King County protects open spaces to close out 2018

King County and partners wrap up a busy year for land conservation

King County and its partners wrapped up a year of work aimed at protecting at-risk open spaces. King County and several partners safeguarded 365 acres from development in five separate December land deals.

Protection was finalized for 46 acres of open space alongside Cougar Mountain in Issaquah, 108 acres on the May Creek side of Cougar Mountain, 155 acres east of Enumclaw, five acres in Bothell and 51 acres on Vashon Island.

“Preserving this acreage showcases our innovative collaborations with local communities and land conservation partners,” King County Executive Dow Constantine said in a statement. “This is exactly how our land conservation Initiative is intended to work — with creative regional partnerships that save forests, farmlands, and rivers — and ensure easy access to green space for all residents of King County.”

According to King County Councilmember Rod Dembowski, the county is growing by more than 50 people per day. He said investments in parks, open spaces and farmlands are essential measures to ensure healthy and vibrant communities.

“In terms of our regional quality of life, natural environment and our economy, we need to look at investments in open space like investments in our built infrastructure. It’s all important to ensuring a high quality and healthy region,” Dembowski said.

The five December land deals brought the county’s total number of acquisition to 51 in 2018. The open space projects protect some 740 acres at a cost of about $16.3 million.

In 2018, Constantine launched the Land Conservation Initiative (LCI). It aims to preserve 65,000 acres of remaining open space lands within 30 years, before the opportunity is lost to population growth and development pressure.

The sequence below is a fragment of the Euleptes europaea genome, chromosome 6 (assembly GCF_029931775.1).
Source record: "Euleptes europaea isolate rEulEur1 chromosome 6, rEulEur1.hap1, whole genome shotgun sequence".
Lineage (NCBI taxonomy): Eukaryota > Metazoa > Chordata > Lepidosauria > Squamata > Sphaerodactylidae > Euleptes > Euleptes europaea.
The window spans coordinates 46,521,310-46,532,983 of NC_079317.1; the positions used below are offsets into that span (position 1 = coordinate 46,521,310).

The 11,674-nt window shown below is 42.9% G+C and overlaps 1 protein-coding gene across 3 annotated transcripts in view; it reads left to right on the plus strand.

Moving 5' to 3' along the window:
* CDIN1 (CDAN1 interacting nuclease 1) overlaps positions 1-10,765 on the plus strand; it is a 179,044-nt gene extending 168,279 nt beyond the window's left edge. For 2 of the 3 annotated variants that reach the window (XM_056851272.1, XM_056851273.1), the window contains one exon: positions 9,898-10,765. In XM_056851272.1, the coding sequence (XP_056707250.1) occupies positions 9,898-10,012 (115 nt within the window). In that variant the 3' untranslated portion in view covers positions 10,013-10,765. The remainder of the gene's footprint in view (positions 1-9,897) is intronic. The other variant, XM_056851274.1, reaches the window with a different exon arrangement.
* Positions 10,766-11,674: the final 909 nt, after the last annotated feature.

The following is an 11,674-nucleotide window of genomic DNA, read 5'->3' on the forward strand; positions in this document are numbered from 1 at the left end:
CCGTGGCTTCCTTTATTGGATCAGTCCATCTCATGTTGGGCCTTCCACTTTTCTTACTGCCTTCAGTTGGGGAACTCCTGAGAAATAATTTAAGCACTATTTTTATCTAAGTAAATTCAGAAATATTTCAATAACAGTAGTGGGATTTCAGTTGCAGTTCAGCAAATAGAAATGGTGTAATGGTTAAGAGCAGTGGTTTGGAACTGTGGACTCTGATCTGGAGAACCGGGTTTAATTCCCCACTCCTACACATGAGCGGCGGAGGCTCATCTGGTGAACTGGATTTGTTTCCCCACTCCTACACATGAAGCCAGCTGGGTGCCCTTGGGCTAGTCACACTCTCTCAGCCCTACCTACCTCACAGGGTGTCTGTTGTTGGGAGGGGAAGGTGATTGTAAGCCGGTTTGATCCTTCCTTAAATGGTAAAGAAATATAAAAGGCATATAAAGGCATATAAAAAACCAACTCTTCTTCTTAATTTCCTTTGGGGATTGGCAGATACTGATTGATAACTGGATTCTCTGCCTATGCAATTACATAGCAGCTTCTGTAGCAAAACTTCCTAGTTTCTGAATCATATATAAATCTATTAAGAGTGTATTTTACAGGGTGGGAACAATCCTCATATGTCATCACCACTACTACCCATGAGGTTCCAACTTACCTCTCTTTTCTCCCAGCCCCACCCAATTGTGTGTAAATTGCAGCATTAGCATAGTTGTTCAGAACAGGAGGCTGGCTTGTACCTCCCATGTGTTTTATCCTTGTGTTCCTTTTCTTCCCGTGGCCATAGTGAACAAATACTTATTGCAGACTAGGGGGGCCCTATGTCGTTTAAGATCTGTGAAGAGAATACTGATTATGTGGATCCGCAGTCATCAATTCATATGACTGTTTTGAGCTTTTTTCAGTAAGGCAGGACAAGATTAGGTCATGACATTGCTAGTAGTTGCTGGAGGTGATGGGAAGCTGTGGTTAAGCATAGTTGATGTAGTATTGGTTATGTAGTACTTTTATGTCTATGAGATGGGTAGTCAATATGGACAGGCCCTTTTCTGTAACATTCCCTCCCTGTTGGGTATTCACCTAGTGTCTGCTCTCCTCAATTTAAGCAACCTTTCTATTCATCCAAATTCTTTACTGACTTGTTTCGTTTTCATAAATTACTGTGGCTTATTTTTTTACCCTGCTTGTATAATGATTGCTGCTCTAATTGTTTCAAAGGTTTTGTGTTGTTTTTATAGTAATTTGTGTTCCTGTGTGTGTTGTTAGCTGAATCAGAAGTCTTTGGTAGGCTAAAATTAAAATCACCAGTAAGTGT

The LCI is a regional collaboration between King County and multiple partners. It includes 39 cities within King County and conservation groups such as The Mountains to Sound Greenway Trust, The Trust for Public Land, Forterra, The Wilderness Society, and The Nature Conservancy.

Approved last summer, the legislation allows the county to borrow against future revenues from the existing Conservation Future Tax (CFT) funding stream. The county can borrow as much as $148 million over the next four years to fund its conservation efforts.

The land preservations in December were:


Through a partnership with the city of Issaquah, The Trust Public Land and King County, a preservation plan was developed to preserve the 46-acre parcel that was previously proposed for development. The Bergsma property connects parks, trails and open spaces, as well as the master-planned Talus community, a major transit center serviced by Trailhead Direct, and King County’s transit-to-trails program. As part of its agreement, King County will purchase the westernmost 12.5 acres for $355,000. The westernmost acres connect with Cougar Mountain Regional Wildland Park. Along with King County Parks, the city will apply for 2019 CFT funding to finalize the deal.

DeLeo Farm

King County Parks, local conservative advocates, the city of Issaquah and Mountains to Sound Greenway Trust purchased 108 acres of forested and undeveloped property on the slopes of Cougar Mountain Regional Wildland Park in the May Creek Valley. The purchase protects the remaining forested and undeveloped parcels in the development. The land enhances wildlife habitat and provides opportunity for future public access. The $2.5 million deal was expected to close by Dec. 21.

Wayne Golf Course

With the help of King County, the city of Bothell purchased the last five acres of the former Wayne Golf Course from Forterra, completing the preservation of the entire 89-acre property. Bothell’s newest park includes a portion of the Sammamish River and Waynita Creek. About 23 acres of the park is covered with a mature forest and it serves as home to eagles, salmon and deer.

Little Lake Forest

King County partnered with Forterra to preserve 155 acres of forestland for public use, east of Enumclaw. Featuring forests, meadows, and a small lake, the land provides connection to lowland forests, and access to a network of recreational trails in the Tomanamus Forest. It also provides a habitat buffer between Enumclaw and working forest. The land was purchased and held by Forterra while King County Parks raised $1.59 million to reimburse the land conservation and stewardship organization.

Frog Holler Forest

King County preserved an additional 15 acres to expand the 60-acre Frog Holler Forest. The Vashon – Maury Island Land Trust linked local landowners with parks staff to complete the $1.35 million dollar acquisition. Frog Holler Forest is a recent addition to the island and the parks soon will release an updated backcountry trail map.